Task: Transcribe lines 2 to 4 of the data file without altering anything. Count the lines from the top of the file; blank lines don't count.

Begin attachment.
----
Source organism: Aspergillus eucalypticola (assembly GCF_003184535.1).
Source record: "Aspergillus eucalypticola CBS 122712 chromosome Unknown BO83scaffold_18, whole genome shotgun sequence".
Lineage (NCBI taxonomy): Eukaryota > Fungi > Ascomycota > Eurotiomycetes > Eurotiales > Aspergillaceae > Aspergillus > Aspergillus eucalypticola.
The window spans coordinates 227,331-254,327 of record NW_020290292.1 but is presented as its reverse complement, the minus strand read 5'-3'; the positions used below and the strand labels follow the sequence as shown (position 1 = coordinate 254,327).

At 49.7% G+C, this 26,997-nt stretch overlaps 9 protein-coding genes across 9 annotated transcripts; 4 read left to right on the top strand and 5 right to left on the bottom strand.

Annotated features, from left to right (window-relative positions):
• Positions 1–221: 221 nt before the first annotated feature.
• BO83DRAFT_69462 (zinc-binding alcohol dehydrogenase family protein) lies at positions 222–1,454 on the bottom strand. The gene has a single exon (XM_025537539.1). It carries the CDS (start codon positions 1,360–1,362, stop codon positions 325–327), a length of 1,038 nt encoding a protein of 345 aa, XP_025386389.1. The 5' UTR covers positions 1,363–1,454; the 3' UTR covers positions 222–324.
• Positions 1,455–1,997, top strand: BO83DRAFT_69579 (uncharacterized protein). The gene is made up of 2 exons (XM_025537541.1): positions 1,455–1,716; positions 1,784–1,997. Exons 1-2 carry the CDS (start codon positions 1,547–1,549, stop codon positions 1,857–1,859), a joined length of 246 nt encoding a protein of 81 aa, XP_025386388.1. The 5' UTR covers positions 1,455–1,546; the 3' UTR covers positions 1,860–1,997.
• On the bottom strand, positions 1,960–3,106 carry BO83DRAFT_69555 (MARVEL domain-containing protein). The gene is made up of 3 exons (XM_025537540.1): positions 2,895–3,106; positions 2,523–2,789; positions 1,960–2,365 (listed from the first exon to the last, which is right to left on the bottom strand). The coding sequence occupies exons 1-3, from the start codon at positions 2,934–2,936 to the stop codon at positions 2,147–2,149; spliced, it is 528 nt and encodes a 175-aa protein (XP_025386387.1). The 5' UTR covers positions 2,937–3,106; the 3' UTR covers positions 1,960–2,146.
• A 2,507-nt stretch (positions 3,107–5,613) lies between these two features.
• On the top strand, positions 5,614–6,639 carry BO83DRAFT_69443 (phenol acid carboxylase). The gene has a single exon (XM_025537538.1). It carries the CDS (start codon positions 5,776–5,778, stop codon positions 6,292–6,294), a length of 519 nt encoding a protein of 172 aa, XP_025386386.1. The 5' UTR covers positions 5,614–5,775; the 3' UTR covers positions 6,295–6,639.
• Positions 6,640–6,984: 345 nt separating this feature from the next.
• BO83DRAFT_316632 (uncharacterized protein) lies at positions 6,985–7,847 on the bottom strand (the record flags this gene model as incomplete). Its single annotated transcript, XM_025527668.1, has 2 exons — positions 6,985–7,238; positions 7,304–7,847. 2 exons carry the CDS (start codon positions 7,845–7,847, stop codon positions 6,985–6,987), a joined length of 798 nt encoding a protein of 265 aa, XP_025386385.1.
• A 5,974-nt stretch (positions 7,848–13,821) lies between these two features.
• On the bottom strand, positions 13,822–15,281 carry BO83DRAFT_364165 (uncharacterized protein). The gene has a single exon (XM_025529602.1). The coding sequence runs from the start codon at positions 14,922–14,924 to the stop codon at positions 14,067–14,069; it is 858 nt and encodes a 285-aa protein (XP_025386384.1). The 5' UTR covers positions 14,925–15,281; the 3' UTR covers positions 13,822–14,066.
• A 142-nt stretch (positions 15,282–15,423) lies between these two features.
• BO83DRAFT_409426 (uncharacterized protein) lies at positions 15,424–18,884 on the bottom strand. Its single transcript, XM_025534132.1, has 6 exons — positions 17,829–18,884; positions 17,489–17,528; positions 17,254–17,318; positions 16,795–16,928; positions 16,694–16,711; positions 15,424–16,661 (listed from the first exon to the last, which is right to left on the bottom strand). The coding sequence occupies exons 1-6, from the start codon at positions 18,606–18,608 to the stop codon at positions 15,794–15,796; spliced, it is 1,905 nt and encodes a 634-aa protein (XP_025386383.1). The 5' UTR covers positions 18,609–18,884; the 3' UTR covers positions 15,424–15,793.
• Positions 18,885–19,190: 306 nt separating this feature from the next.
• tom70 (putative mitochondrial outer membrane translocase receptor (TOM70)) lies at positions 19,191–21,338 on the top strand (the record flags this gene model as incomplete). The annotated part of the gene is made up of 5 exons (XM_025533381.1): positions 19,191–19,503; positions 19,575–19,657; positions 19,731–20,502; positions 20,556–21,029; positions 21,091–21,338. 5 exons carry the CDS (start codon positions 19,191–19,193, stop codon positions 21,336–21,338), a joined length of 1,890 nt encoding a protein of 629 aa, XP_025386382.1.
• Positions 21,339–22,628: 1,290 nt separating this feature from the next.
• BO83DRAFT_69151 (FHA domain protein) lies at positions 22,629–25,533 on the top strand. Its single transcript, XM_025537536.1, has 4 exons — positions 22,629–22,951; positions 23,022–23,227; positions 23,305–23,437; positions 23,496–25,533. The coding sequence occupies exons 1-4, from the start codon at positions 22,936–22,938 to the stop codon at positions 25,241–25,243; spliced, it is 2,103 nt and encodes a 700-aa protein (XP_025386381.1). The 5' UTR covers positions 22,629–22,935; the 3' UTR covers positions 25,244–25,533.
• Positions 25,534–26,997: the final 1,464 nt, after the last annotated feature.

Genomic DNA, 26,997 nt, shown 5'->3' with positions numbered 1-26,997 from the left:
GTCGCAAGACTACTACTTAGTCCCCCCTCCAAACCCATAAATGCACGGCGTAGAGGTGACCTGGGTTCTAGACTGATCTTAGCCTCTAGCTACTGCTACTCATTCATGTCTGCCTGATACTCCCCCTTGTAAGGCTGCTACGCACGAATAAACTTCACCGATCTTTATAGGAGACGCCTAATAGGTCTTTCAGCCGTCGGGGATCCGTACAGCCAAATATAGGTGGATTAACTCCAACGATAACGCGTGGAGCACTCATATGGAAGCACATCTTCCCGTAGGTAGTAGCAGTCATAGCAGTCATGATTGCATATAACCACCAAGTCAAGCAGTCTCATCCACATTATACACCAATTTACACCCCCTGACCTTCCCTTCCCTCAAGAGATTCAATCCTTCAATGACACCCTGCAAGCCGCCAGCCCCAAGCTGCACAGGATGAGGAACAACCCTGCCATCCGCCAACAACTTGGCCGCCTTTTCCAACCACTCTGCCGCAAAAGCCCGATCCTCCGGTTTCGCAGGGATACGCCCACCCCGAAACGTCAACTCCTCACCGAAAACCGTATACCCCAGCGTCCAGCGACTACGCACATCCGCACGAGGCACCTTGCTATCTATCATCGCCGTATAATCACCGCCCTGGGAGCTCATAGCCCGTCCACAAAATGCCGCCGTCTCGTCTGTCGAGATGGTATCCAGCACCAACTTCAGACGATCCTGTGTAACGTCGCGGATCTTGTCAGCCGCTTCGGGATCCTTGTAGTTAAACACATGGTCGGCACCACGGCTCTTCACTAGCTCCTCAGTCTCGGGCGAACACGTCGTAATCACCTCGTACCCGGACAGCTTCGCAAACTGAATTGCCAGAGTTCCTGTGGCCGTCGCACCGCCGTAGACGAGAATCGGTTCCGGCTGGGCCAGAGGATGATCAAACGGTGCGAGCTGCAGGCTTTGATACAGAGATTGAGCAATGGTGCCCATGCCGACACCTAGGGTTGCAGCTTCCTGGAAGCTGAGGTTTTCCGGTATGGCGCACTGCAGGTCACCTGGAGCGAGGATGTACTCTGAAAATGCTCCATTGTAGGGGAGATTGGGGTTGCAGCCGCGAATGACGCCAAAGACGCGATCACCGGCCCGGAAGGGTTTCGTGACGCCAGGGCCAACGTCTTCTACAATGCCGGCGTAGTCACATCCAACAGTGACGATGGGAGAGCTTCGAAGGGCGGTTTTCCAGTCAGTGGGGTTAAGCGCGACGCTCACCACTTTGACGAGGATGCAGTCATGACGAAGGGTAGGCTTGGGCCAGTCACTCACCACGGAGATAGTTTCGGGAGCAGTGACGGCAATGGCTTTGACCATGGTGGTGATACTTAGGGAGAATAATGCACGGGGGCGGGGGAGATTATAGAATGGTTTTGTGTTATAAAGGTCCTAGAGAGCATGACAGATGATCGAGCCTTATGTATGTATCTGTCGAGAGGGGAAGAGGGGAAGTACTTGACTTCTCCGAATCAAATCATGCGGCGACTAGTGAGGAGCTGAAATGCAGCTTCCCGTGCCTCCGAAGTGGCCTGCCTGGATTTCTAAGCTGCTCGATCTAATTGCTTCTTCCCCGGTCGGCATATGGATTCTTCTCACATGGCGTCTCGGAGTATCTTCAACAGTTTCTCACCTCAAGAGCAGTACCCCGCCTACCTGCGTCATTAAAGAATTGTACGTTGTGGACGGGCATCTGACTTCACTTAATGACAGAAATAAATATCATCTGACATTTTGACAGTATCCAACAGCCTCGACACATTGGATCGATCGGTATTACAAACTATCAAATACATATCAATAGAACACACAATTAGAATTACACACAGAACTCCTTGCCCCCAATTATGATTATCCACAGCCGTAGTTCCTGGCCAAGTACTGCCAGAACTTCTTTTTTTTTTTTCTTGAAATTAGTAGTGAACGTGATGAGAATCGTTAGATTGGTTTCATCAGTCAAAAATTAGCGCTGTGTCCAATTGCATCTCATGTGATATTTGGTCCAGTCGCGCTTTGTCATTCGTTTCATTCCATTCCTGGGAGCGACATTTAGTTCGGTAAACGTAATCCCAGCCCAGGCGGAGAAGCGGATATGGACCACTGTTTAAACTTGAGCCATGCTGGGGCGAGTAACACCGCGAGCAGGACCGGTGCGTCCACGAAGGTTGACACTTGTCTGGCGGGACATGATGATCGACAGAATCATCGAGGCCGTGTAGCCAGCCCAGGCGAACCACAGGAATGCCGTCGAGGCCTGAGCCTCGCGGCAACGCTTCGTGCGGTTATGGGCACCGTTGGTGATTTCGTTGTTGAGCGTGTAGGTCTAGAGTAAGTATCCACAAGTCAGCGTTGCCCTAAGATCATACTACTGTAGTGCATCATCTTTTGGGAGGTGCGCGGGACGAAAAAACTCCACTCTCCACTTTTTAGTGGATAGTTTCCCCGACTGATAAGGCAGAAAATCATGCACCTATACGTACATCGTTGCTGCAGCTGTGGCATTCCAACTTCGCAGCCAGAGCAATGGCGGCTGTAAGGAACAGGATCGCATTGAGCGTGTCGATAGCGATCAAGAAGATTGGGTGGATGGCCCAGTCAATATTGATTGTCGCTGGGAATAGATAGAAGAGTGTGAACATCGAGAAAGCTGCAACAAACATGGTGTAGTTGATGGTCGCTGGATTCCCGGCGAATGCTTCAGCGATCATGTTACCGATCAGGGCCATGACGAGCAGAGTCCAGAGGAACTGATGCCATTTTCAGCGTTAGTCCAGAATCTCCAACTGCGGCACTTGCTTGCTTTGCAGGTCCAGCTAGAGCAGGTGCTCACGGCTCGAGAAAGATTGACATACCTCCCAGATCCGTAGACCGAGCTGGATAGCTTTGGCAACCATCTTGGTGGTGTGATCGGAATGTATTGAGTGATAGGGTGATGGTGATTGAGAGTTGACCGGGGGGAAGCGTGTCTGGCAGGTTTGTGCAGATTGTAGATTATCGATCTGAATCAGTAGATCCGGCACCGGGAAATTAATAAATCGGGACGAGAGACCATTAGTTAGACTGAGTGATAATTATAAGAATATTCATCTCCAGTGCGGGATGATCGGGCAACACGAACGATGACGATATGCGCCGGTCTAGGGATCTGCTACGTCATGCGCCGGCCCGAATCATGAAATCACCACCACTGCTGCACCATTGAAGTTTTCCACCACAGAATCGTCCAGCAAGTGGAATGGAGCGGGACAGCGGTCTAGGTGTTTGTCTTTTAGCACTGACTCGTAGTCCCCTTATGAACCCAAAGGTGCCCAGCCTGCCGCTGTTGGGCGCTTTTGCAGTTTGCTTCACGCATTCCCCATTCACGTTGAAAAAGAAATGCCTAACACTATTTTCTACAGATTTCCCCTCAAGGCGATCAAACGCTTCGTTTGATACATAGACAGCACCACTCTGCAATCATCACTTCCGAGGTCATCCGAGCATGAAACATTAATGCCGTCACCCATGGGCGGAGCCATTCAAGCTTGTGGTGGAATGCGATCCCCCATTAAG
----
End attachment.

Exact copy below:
Source record: "Aspergillus eucalypticola CBS 122712 chromosome Unknown BO83scaffold_18, whole genome shotgun sequence".
Lineage (NCBI taxonomy): Eukaryota > Fungi > Ascomycota > Eurotiomycetes > Eurotiales > Aspergillaceae > Aspergillus > Aspergillus eucalypticola.
The window spans coordinates 227,331-254,327 of record NW_020290292.1 but is presented as its reverse complement, the minus strand read 5'-3'; the positions used below and the strand labels follow the sequence as shown (position 1 = coordinate 254,327).